David Bates will present a lecture "An Artificial History of Natural Intelligence" on Thursday, October 23, 2014 at 4:10pm in SINCLAIR AUDITORIUM.

David Bates is Professor in the Department of Rhetoric at UC Berkeley.

postHUMANities Lecture
Cary Wolfe will present a lecture entitled "Wallace Steven's Birds" on Thursday, September 18 at 4:10pm in the Scheler Humanities Forum, Linderman Library, Room 200.
 
Cary Wolfe is Bruce and Elizabeth Dunlevie Professor of English; Founding Director, 3CT: Center for Critical and Cultural Theory, Rice University
 
Co-sponsored with the English Department and American Studies Program
 
HOME Lecture

Eva Morales Soler, Architect and Activist, will give a public lecture entitled "Mas que una casa/More than a House:  New Communities against Home Evictions".  The Lecture will take place on Thursday, November 14 at 4:10pm in Sinclair Auditorium.

Sponsored by the Humanities Center with support from Modern Languages and Literatures and Art, Architecture and Design
 
HOME Lecture

Gayatri Chakravorty Spivak, University Professor, Columbia University will give a lecture entitled "Home?" on Thursday, October 31, 2013 at 4:10pm in the Scheler Humanities Forum, Linderman 200.

Sponsored by the Humanities Center with support from Modern Languages and Literatures, English, Political Science, Sociology and Anthropology, Religion Studies, Global Studies, and Latin American Studies.
 
SPYNNYNGE
David J. Fine, Graduate Student, English and Interim Assistant Director, Global Citizenship Program will give a talk entitled "Why Augustine? Hannah Arendt and Rebecca West, 1929-1933" on October 24, 2013 at 4:10pm in the Humanities Center, 224 W. Packer Ave.
 
Scholars have recently become interested in the affinity between the post-war reportage of Rebecca West and Hannah Arendt. Rebecca West covered the Nuremberg Trials for The New Yorker only a few years before the magazine would send Hannah Arendt to report, quite memorably, on the trial of Adolf Eichmann. In this talk, I am interested in exploring another commonality between the two women: Saint Augustine. Hannah Arendt finished her doctoral dissertation--Love and Saint Augustine (1929)--only a few years before Rebecca West completed her psychobiography, Saint Augustine (1933). What draws this pair, emerging from two very different traditions, to Saint Augustine at this historical moment? What light does their engagement with Augustine shed on the political work they publish after World War II? 
 
Spynnynge is the Humanities Center working-in-progress series, a space to talk about projects that are incomplete.  In these informal workshops, both students and faculty will meditate on and act within these moments in the midst of creation where it becomes critical, either from despair or excitement to speak with others concerning where to go next, where to go back, and where to begin again for the first time.
 
MOVEMENT Lecture
Ethan Kleinberg will present a lecture entitled Back to Where We've Never Been: Heidegger, Levinas, Derrida on Inhabiting "Tradition" on Thursday, November 29 at 4:10pm in the Scheler Humanities Forum, Linderman Library, Room 200.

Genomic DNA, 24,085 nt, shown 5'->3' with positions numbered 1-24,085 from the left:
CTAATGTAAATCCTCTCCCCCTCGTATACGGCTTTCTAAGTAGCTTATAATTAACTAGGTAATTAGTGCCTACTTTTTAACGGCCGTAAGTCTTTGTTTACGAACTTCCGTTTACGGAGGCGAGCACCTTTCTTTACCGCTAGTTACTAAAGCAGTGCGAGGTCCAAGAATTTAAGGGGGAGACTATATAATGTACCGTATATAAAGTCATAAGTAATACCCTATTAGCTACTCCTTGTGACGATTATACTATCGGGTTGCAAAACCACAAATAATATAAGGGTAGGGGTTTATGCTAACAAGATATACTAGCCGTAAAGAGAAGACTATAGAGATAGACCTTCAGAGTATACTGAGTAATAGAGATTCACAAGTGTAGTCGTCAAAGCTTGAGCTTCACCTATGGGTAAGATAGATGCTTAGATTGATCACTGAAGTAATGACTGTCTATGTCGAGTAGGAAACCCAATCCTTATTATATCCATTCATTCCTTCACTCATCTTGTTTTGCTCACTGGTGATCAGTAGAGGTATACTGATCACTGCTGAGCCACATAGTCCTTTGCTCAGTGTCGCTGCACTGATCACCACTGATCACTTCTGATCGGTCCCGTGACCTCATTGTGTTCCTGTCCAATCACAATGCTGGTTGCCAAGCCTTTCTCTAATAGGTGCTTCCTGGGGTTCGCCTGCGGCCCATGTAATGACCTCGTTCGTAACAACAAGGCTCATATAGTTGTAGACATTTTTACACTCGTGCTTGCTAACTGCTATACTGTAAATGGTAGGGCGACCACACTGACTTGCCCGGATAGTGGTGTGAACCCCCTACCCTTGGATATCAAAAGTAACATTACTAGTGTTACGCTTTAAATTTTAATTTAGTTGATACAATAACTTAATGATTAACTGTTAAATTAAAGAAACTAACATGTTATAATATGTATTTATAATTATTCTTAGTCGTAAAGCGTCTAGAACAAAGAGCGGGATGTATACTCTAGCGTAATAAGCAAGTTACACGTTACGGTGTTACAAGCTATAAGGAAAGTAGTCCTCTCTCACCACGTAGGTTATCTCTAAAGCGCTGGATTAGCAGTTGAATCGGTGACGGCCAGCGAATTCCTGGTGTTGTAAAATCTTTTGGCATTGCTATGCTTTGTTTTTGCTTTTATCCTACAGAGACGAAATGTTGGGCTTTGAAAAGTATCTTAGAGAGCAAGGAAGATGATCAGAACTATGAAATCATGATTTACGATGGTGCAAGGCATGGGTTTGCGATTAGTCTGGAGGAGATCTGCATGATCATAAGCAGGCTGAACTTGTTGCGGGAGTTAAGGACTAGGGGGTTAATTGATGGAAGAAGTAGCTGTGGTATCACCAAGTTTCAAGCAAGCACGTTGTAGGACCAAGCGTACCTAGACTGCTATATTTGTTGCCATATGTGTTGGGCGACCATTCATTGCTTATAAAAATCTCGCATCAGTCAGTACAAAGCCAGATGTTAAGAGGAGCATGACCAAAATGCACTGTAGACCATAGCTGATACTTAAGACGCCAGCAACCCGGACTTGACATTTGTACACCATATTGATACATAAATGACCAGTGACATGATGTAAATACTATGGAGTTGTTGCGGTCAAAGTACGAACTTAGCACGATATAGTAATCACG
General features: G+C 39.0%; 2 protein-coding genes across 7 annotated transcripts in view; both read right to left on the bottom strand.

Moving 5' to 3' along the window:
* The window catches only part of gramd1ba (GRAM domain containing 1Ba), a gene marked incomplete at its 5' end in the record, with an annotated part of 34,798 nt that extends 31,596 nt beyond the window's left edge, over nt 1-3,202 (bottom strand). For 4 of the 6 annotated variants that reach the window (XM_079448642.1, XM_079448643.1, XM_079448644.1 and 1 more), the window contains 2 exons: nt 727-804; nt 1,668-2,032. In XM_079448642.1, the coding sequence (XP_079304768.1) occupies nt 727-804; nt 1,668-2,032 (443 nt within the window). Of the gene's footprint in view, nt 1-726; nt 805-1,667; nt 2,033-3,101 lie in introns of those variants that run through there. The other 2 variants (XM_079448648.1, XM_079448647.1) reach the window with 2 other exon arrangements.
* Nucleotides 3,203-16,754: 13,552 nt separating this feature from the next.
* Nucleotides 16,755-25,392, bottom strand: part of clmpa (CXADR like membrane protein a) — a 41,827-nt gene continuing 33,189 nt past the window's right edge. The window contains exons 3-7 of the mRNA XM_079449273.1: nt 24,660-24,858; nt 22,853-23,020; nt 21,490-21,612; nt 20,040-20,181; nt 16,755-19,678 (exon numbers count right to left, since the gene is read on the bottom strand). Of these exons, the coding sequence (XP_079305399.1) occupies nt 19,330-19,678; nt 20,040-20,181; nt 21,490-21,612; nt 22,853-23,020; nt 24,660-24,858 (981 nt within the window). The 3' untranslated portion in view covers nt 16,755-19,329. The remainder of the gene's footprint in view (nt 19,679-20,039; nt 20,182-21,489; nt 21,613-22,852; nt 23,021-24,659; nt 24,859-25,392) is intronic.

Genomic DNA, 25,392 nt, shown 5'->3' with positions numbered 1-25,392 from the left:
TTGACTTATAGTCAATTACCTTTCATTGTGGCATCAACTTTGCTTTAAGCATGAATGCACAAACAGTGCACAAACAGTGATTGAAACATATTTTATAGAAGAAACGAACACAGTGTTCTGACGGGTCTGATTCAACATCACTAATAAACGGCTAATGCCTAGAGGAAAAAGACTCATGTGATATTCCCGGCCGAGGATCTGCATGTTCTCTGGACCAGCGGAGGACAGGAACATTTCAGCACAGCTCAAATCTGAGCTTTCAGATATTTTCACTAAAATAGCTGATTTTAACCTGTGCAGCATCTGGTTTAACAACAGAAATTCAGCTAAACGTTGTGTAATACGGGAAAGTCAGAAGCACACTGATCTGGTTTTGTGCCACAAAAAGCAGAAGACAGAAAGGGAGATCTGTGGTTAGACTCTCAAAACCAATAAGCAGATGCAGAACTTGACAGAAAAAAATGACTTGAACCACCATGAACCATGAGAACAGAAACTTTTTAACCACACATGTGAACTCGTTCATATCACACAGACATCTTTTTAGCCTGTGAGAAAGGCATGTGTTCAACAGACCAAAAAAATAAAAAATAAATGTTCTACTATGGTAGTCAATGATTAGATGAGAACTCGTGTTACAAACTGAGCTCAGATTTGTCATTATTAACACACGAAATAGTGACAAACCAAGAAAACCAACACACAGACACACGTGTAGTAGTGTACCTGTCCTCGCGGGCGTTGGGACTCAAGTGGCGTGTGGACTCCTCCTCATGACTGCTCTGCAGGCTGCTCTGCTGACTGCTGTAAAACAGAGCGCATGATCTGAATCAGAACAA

Ethan Kleinberg is Professor of History and Letters at Wesleyan University Wesleyan University, Executive Editor of History and Theory and Director of Wesleyan University's Center for the Humanities. He is the author of Generation Existential: Martin Heidegger's Philosophy in France, 1927-61, which was awarded the 2006 Morris D. Forkosch prize for the best book in intellectual history, by the Journal of the History of Ideas.
 
Co-sponsored with History and the Berman Center for Jewish Studies
 
MOVEMENT Lecture
Erin Manning will present a lecture "Choreography as Mobile Architecture" on Thursday, November 15 at 4:10pm in the Scheler Family Humanities forum, Linderman Library, Room 200. 
 
Erin Manning holds a University Research Chair in the Faculty of Fine Arts at Concordia University (Montreal, Canada). She is also the director of the Sense Lab (www.senselab.ca), a laboratory that explores the intersections between art practice and philosophy through the matrix of the sensing body in movement. In her art practice she works between painting, dance, fabric and sculpture (http://www.erinmovement.com). Her writing addresses the senses, philosophy and politics, articulating the relation between experience, thought and politics in a transdisciplinary framework moving between dance and new technology, the political and micropolitics of sensation, performance art, and the current convergence of cinema, animation and new media. Her publications include Relationscapes: Movement, Art, Philosophy (Cambridge, Mass.: MIT Press, 2009), Politics of Touch: Sense, Movement, Sovereignty (Minneapolis: Minnesota University Press, 2007) and Ephemeral Territories: Representing Nation, Home and Identity in Canada (Minneapolis: Minnesota University Press, 2003). Her presentation will explore how choreographic fields generate their own forms and forces of movement.
 
 
Co-sponsored with Art, Architecture and Design, Philosophy, Women, Gender and Sexuality Studies and the Women's Center